I just returned home from a full week exploring national monuments, museums, wineries, and restaurants. For the first time in my life, I flew in a helicopter and held a Burmese python around my neck. I went horseback riding, visited fun roadside attractions, and took photos of mountains at sunrise. The highlight of the week, though, was riding in the back of a pickup truck right alongside cowboys on horseback as they rounded up a herd of 1,100 buffalo. It was like being in the midst of a western movie, dust kicking up, whips cracking, and hooves pounding. Most people have to stand far back on a hill using binoculars to watch the annual event, but there I was, bouncing along, hanging onto a rack in the truck while balancing my camera, shooting picture after picture – coming away with around 500 of them altogether. Now I have over 30 posts I can write for my blog from that one trip: a trip that would have cost thousands of dollars for everything that I did while I was there. What did it cost me? The cost of getting to the airport and my baggage fees. Everything else was picked up by the hosting state’s department of tourism, knowing that they’d get lots of press from the trip. The experience provided great networking opportunities, too. I was one of 20 travel journalists from all over the world on the trip, including editors from well-known travel publications. I forged relationships with several of them, who will not only remain friends, but excellent contacts for writing opportunities, as well. Two short years ago, I was just entering the travel writing world, and the life that I’m leading today was only a dream — a dream that I’d had for years. I made the dream a reality, and as my blog continues to grow, so do my travel and networking opportunities. To make your travel writing dreams a reality …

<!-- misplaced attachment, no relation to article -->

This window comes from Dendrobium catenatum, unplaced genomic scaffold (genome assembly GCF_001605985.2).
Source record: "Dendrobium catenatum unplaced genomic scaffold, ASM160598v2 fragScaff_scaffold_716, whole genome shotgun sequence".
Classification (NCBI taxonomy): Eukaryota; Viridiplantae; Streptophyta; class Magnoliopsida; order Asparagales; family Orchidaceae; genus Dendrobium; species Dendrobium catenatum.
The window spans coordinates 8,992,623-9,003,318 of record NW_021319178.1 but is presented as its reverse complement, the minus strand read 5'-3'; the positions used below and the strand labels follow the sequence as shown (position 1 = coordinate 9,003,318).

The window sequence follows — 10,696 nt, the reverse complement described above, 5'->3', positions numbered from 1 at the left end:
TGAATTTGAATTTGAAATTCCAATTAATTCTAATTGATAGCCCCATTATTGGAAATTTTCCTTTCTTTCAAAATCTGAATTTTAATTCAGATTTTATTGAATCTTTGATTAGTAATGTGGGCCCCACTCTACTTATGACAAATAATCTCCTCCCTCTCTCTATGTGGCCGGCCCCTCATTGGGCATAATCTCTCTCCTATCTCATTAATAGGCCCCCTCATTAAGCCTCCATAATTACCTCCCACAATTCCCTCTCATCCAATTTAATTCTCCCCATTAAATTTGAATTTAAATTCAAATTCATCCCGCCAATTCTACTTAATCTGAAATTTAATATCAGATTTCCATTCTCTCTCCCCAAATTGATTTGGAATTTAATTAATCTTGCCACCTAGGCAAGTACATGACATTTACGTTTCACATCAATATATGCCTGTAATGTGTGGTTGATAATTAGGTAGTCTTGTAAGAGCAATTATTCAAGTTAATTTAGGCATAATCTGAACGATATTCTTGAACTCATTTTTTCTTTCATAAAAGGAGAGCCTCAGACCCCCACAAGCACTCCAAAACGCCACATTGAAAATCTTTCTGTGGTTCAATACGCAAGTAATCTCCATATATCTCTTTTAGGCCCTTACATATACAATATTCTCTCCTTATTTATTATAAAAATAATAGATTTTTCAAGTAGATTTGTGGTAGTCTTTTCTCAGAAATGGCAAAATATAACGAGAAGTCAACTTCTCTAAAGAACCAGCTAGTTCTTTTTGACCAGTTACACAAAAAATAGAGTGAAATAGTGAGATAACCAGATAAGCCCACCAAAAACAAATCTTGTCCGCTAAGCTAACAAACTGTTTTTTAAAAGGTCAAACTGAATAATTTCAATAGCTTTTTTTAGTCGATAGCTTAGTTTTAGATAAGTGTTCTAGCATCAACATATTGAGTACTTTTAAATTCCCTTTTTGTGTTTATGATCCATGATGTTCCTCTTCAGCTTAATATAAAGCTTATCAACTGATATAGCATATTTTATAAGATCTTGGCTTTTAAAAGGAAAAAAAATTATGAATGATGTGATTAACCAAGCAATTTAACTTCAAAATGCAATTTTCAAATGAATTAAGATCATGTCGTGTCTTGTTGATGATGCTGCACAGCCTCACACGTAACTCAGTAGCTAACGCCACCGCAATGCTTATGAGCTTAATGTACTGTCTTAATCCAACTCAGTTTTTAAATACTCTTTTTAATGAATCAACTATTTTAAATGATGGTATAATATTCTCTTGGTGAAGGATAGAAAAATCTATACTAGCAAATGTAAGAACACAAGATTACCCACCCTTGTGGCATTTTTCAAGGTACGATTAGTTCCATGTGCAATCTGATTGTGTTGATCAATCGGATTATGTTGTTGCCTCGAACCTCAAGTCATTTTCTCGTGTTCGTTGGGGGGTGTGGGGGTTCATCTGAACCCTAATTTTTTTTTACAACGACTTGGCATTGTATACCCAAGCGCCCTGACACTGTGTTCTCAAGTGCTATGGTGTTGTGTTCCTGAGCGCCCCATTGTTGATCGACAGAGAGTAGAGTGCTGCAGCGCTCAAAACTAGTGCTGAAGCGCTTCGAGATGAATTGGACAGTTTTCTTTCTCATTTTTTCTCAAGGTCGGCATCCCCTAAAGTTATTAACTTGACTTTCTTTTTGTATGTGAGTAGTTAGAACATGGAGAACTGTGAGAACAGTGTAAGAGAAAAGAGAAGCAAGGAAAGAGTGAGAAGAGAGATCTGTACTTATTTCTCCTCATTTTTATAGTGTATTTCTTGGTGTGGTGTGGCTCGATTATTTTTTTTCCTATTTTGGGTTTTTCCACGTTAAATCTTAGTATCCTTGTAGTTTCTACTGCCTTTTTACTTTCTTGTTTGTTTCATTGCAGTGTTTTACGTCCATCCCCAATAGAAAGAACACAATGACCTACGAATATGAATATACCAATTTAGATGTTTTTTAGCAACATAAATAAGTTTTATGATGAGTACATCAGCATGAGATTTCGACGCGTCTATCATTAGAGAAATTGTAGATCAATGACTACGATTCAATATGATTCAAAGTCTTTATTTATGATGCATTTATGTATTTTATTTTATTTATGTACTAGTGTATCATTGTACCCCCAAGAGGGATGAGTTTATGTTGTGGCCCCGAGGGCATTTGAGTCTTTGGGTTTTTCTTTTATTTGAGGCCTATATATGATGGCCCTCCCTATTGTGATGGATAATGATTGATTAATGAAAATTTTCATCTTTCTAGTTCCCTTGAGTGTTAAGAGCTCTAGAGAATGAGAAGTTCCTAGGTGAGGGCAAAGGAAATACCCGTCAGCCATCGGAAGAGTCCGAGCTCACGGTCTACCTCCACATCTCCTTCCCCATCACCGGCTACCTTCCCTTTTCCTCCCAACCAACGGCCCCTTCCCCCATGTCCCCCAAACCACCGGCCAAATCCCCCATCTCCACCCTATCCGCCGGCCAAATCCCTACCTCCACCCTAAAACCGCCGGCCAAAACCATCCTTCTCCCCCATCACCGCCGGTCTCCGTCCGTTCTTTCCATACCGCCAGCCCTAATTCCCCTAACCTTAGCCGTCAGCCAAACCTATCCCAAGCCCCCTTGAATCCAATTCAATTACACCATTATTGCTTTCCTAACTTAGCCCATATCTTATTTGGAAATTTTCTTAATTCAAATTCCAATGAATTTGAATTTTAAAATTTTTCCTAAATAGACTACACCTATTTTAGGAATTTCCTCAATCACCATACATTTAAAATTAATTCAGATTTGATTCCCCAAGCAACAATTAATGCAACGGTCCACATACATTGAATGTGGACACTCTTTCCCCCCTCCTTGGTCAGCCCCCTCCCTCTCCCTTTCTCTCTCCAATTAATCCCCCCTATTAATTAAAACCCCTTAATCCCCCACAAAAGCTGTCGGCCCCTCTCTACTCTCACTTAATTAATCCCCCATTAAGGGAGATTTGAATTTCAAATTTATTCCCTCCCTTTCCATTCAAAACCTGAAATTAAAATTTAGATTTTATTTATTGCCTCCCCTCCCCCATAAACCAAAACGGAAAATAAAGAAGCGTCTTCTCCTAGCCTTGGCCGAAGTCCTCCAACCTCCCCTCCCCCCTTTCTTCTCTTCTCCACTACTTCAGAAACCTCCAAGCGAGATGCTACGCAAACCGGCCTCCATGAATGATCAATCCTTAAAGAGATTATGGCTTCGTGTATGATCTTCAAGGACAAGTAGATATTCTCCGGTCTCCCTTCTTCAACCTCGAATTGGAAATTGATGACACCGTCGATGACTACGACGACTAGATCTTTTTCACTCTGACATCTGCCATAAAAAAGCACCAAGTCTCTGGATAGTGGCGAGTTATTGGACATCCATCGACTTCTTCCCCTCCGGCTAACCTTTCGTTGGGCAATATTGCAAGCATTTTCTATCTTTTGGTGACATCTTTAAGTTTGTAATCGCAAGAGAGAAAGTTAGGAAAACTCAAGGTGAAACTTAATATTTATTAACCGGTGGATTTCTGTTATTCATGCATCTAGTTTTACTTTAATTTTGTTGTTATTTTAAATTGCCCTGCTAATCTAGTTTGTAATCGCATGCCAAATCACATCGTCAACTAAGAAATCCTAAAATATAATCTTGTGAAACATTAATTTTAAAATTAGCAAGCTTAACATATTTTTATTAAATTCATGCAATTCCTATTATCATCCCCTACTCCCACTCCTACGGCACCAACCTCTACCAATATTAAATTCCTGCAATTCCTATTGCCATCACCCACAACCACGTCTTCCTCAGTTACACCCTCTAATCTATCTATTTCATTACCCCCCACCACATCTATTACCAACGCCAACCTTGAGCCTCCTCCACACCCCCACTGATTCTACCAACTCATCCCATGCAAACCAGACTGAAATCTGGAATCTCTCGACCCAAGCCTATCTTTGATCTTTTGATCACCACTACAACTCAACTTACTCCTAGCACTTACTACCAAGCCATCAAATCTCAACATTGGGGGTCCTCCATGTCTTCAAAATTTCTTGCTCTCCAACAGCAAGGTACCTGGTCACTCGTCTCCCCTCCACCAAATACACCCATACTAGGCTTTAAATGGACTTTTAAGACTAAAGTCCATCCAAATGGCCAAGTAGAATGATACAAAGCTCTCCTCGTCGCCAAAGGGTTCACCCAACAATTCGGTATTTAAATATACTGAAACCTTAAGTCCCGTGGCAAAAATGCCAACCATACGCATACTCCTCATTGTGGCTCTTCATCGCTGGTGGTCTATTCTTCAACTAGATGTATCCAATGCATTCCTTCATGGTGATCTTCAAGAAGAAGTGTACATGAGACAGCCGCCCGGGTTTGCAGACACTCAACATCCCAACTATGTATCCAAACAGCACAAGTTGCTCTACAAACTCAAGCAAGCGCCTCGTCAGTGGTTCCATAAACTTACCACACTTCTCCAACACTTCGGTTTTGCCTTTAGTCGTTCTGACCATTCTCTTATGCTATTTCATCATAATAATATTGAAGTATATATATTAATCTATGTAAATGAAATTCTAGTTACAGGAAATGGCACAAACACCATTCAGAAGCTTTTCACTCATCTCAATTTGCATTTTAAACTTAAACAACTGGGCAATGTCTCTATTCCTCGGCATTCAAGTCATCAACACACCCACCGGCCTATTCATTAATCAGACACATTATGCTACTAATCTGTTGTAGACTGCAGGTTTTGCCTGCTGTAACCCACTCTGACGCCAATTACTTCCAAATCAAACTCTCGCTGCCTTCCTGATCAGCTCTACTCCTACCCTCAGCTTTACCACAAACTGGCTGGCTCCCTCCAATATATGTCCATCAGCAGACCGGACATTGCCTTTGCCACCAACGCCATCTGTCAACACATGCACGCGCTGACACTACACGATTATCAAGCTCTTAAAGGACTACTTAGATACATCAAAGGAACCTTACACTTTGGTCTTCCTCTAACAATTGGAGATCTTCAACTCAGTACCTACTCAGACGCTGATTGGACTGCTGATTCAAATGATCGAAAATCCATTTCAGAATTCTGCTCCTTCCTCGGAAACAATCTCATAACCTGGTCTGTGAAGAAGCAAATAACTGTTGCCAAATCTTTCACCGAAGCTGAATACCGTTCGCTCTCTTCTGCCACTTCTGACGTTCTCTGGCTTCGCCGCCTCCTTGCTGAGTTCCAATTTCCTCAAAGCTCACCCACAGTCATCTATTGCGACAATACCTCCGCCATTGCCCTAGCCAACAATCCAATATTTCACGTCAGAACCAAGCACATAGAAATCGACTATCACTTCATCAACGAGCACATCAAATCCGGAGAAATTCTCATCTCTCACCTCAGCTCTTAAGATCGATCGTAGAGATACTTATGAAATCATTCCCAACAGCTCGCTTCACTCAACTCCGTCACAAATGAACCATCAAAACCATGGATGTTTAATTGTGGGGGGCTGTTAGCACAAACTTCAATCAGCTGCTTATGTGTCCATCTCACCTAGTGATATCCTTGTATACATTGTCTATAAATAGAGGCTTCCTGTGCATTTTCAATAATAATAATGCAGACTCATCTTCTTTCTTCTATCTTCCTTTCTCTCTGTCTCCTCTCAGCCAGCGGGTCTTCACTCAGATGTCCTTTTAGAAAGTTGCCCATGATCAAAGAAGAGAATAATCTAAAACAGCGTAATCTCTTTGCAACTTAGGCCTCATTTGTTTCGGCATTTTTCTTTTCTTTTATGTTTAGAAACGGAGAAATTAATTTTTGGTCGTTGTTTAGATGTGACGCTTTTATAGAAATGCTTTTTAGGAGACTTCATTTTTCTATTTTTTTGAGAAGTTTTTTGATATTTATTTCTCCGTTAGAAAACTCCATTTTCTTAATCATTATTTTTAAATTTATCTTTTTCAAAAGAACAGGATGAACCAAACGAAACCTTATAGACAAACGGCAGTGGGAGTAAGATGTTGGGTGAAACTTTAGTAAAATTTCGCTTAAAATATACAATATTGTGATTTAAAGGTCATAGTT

- Start a travel blog, the easiest and fastest way to break into travel writing, since you can publish what you want, when you want.
- Contact the convention and visitors bureaus of the areas you want to cover and ask to be added to their media list. Tell them you are a travel writer, and send them a link to your blog.
- Attend media events, and don’t be shy. Introduce yourself to the hosts, give them your business card, and then send them a link to whatever you write. Very often they will link to it on their social media channels.
Network with other writers and bloggers in your area or in your niche. You can find them by searching on Facebook or other social media outlets. Share on Facebook [Editor’s Note: Learn more about opportunities to profit from your travels (and even from your own home) in our free online newsletter The Right Way to Travel. Sign up today here and we’ll send you a report, Get Paid to Travel as a Travel Writer, completely FREE.]